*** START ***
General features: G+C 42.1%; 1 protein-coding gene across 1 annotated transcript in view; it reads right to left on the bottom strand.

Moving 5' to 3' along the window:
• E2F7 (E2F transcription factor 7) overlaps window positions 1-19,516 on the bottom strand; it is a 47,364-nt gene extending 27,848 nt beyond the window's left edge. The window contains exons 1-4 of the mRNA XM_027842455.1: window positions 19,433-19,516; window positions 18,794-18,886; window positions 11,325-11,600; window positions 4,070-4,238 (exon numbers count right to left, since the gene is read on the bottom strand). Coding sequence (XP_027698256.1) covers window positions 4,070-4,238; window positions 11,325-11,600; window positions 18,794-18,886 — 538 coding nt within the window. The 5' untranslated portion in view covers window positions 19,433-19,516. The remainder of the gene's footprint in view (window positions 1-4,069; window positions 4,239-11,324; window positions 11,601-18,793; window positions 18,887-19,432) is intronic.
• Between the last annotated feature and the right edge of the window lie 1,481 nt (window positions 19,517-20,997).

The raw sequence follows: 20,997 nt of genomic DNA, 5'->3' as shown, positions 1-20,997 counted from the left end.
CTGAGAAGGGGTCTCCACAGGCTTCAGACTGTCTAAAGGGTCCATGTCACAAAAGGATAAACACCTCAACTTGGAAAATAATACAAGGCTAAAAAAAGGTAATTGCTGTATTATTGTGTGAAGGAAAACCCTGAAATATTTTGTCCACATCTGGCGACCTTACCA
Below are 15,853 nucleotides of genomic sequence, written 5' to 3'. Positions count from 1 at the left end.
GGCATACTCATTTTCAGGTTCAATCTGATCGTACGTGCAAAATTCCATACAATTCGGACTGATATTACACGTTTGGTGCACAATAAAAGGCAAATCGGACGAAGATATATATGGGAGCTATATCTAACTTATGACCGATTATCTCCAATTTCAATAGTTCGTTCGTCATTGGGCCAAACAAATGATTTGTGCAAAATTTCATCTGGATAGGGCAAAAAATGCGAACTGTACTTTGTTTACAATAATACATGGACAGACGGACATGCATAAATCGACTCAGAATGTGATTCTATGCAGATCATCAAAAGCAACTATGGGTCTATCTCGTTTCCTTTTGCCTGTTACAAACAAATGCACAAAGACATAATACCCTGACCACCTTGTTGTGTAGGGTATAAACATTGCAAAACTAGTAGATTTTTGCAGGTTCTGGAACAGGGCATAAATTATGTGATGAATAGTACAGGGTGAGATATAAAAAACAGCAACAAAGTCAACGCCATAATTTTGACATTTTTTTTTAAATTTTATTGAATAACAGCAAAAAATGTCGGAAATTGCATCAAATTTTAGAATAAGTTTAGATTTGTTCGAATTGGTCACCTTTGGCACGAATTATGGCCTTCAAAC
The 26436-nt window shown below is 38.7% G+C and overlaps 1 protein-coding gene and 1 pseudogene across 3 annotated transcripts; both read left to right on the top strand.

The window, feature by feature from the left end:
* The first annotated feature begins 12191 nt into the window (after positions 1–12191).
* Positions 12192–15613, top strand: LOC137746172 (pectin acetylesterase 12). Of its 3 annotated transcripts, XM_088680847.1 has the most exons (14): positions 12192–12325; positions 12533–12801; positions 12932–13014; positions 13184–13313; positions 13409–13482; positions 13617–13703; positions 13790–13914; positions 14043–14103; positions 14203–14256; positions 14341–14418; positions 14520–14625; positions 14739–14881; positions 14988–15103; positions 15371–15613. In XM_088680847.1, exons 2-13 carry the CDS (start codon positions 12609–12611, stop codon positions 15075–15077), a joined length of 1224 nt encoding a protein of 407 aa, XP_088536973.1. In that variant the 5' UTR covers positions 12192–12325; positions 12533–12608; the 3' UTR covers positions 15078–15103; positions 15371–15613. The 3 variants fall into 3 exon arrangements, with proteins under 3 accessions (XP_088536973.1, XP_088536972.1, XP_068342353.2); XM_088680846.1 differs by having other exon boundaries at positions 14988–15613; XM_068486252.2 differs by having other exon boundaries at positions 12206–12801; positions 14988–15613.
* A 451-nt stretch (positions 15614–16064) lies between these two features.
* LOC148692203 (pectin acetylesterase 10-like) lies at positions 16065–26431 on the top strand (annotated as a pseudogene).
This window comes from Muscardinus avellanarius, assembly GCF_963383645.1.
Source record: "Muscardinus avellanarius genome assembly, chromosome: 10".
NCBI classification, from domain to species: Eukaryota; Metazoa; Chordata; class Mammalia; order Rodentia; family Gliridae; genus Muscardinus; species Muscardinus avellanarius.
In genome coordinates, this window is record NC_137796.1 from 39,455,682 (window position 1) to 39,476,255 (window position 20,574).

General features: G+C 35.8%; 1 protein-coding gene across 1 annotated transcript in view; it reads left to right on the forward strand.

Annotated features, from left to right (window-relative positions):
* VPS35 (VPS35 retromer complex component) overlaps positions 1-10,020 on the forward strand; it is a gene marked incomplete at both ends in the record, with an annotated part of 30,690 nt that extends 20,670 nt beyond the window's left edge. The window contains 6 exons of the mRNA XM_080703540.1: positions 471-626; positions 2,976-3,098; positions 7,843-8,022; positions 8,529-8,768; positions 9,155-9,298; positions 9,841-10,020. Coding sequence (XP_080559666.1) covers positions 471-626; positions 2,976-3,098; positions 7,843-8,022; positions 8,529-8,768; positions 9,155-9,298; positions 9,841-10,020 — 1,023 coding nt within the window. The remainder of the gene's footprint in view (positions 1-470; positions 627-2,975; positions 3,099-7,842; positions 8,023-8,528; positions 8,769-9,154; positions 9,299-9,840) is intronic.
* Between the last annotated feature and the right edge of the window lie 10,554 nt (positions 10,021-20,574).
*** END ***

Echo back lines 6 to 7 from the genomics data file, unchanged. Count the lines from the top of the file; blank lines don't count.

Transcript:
CTGAGAAGGGGTCTCCACAGGCTTCAGACTGTCTAAAGGGTCCATGTCACAAAAGGATAAACACCTCAACTTGGAAAATAATACAAGGCTAAAAAAAGGTAATTGCTGTATTATTGTGTGAAGGAAAACCCTGAAATATTTTGTCCACATCTGGCGACCTTACCA
Below are 15,853 nucleotides of genomic sequence, written 5' to 3'. Positions count from 1 at the left end.